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Obama’s So Presumptuous to Be Acting Like He’s President, When I’m the Real President Here!

August 14th, 2008
After complaining that Obama was “presumptuous” (read: “uppity”) simply to be giving a speech in Berlin, saying that Obama was acting like he was already president, McCain is now acting as if he's president in terms of his claims and actions in the Georgia crisis, saying that he talks daily with Georgia's leader, and sending his top surrogates over there to act like McCain White House officials handling the situation. But he's not being presumptuous! No sirree. He's just being massively hypocritical, that's all. Or maybe he's just trying as hard as he can to divert attention away from the fact that a top McCain campaign (his chief foreign policy advisor) official is a paid lobbyist for the Georgian government. Tell me, is there any McCain campaign official who is not still currently a paid lobbyist for some party of interest in currently relevant affairs? And when exactly will the media start reporting on this? How many crises have to come up where McCain's campaign officials are knee-deep in monied conflicts of interest before the press thinks it's worthwhile reporting that John “Campaign Finance Reform” McCain is neck-deep in lobbyists? Or, for that matter, that McCain is channelling neocon foreign policy? Sorry, for a second there I was under the impression that the U.S. media had some chance of covering the election with even a pretense of objectivity. My mistake.

  1. stevetv
    August 15th, 2008 at 04:01 | #1

    There are two ways to look at this, you know. No, they’re not giving McCain the scrutiny he deserves. But they’re not pimping him either. He’s barely getting any coverage at all. Obama has received much more media coverage than McCain, whether the coverage is positive or negative. When Obama went to Europe, all three network news anchors followed him around and broadcast their shows from wherever he happened to be at the time. And the coverage was very positive. But McCain gets short shrift.

    Summing up, I don’t think the media is willing to turn a blind eye to McCain. It’s because McCain is very dull to spend precious broadcast minutes on! And if McCain can’t bring in a substantial viewership, maybe that will prove to be analogous to next November’s election results.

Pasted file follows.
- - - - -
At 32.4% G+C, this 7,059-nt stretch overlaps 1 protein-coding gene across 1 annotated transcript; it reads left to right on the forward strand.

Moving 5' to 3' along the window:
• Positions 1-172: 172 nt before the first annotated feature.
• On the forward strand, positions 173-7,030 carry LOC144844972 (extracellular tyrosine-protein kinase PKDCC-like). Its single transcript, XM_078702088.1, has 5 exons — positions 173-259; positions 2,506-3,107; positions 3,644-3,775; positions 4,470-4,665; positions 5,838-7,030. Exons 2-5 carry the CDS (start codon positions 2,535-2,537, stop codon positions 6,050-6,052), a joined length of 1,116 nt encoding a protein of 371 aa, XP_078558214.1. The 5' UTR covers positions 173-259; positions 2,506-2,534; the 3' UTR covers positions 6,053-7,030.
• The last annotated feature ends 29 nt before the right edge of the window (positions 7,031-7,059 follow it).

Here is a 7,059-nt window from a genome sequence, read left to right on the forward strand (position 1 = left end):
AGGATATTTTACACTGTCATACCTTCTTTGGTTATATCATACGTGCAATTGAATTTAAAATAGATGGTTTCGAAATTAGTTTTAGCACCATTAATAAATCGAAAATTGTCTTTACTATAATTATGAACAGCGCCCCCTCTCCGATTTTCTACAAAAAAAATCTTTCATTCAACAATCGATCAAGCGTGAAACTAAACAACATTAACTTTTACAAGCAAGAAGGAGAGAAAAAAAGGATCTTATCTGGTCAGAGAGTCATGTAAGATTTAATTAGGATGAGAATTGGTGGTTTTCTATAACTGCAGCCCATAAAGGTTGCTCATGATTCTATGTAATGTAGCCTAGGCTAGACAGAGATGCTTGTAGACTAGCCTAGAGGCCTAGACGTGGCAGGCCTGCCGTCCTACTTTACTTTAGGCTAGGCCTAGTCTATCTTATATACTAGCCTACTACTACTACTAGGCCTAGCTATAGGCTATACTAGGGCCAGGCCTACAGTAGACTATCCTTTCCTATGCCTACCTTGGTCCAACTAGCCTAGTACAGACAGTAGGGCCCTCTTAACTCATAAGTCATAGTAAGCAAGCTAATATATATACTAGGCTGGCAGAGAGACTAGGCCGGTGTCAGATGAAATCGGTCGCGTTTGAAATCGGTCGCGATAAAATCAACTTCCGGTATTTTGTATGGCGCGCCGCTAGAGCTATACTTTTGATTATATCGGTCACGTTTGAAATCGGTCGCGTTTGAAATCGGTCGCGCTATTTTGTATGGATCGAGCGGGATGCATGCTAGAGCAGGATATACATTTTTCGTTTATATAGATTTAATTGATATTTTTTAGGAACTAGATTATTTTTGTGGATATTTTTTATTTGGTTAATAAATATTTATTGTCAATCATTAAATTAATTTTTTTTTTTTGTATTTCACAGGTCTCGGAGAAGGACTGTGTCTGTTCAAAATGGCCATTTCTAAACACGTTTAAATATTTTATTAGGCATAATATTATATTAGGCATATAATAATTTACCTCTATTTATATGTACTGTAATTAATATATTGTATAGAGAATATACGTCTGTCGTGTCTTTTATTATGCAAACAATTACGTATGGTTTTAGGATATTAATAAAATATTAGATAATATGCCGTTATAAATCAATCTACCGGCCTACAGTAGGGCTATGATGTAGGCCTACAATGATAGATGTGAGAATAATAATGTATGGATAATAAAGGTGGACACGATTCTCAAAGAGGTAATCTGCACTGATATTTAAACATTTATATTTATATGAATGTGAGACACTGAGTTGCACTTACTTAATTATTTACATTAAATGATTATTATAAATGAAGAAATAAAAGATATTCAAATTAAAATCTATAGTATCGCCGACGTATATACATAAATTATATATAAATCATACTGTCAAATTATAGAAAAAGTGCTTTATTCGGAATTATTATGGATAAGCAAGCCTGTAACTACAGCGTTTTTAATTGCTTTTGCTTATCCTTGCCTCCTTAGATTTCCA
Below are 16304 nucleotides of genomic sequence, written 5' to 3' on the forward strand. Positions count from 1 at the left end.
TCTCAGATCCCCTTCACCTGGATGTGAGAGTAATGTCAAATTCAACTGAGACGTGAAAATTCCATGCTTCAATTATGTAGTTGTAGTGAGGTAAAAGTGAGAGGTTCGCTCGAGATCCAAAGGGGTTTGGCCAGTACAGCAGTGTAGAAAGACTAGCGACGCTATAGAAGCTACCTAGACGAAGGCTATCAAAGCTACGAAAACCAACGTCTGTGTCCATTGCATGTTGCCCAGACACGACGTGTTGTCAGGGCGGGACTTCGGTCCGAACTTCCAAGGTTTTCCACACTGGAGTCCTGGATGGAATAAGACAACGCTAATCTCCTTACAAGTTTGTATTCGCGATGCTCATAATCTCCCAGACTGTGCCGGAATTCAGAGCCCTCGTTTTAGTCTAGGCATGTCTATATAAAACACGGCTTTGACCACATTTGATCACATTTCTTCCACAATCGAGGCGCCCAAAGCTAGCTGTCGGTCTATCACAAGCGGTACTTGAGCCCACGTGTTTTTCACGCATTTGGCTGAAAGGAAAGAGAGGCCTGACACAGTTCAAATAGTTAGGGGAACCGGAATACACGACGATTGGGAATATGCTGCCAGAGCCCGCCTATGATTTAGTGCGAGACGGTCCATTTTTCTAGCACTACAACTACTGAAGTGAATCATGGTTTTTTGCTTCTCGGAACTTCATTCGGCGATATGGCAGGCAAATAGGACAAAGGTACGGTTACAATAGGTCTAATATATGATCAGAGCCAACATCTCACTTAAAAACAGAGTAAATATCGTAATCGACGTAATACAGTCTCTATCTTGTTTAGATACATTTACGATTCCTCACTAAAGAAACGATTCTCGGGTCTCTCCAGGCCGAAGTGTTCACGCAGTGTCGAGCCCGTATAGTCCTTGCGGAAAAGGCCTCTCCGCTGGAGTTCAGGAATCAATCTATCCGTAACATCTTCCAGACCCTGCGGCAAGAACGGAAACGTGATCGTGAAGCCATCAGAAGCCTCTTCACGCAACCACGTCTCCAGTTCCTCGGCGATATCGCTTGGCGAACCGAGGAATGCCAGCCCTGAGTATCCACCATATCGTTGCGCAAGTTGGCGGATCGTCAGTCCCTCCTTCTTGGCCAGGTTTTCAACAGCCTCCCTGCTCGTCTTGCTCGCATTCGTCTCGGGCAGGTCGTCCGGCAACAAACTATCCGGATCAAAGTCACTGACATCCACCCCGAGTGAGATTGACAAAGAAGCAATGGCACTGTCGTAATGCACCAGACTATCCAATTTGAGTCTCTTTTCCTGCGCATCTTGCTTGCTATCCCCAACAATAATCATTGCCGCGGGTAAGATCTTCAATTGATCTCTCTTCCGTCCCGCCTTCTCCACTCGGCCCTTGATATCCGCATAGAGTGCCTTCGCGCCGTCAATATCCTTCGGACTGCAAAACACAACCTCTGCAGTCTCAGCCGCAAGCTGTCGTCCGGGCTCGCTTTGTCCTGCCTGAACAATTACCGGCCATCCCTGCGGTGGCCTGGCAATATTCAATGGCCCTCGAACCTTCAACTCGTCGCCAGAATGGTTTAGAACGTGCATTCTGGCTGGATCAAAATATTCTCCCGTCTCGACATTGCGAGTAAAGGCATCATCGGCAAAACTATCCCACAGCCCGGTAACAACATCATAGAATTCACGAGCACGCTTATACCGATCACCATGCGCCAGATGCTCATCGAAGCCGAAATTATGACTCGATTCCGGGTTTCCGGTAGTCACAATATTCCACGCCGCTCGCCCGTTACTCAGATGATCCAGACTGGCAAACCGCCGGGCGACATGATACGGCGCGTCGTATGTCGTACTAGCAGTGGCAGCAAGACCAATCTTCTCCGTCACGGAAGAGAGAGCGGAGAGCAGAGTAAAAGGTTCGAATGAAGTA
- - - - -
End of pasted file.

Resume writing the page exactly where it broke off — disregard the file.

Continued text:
2. Luis
    August 16th, 2008 at 00:46 | #2

    Steve:

    Actually, what the media is doing *is* a huge benefit for him. He has been hip-deep in scandal, mismanagement, gaffes, and befuddlement. When your past image is of a bipartisan maverick strong on foreign policy and campaign finance, and 90% of what you do currently is capable of erasing that image, then the press laying off of you is a *big* favor, whatever hay John McCain may be trying to make by complaining about it. And remember, studies have shown that McCain is getting a lot more *positive* press, while Obama’s press has been more negative, by a fairly significant margin.

    More to the point, as you saw with the story that McCain’s site is mostly about Obama, that’s another reason why Obama has gotten so much attention–because McCain has been casting it on him. In a way, the media *has* been paying equal attention to McCain, by paying attention to all the slurs he’s been hurling at Obama. If McCain keeps railing about how bad Obama is, and the media follows his leads and reports on Obama and the charges made against him, McCain is getting *exactly* the attention he wants–and gets to whine about it not being about him, even though *he* was the one deciding who gets the attention.

    As for Obama’s ME trip, there are two ways to look at it. First, it was one week, not several months; Obama may have gotten good coverage then, but it was not something that has been sustained. For at least a few weeks of the past several months, McCain has gotten a lot more coverage in the media than he gets now; that doesn’t mean he’s ahead overall. Second, Obama got coverage because he was doing something worth covering–he created an event. Were McCain to generate a real event and get tons of coverage for it, I would not begrudge him that. Indeed, he will do exactly that when the party meets for their convention. Obama is simply better at attracting huge crowds and doing events that stand out. This does not signal press favoritism, they are simply reporting where the story is generated. I mean really, a tiny, impromptu press shag at the “Fudge Haus” should get equal coverage to a 200,000-strong crowd in Berlin and a stirring speech? If McCain can’t make news, he doesn’t deserve it.

    Not to mention that McCain *has* been making news. He’s been doing stuff like completely screwing up the Iraq timeline in a way that should have been a huge story; not getting attention on that was a godsend. In fact, it was a twofer: McCain got away with a gaffe that should have hit him hard *and* got to complain that the press isn’t paying attention to him.

    But the main point here is that there is this expectation that Obama’s and McCain’s coverage must be *equal* when that is not the case–it must only be *objective and fair.* If Obama wins a Nobel Peace Prize and McCain opens a supermarket in Plains, GA, they do not merit equal coverage. It’s the same fallacy that says both sides must get equally positive and negative news, or that both sides of an argument are worthy of equal consideration. If Obama fumbles all week and McCain as the grace of angels, then the news should reflect that; if Obama says that 2+2=4 and McCain says that 2+2=8, both “views” do not deserve equal respect.

    So far, McCain has gotten by far the better shake, in a number of ways.

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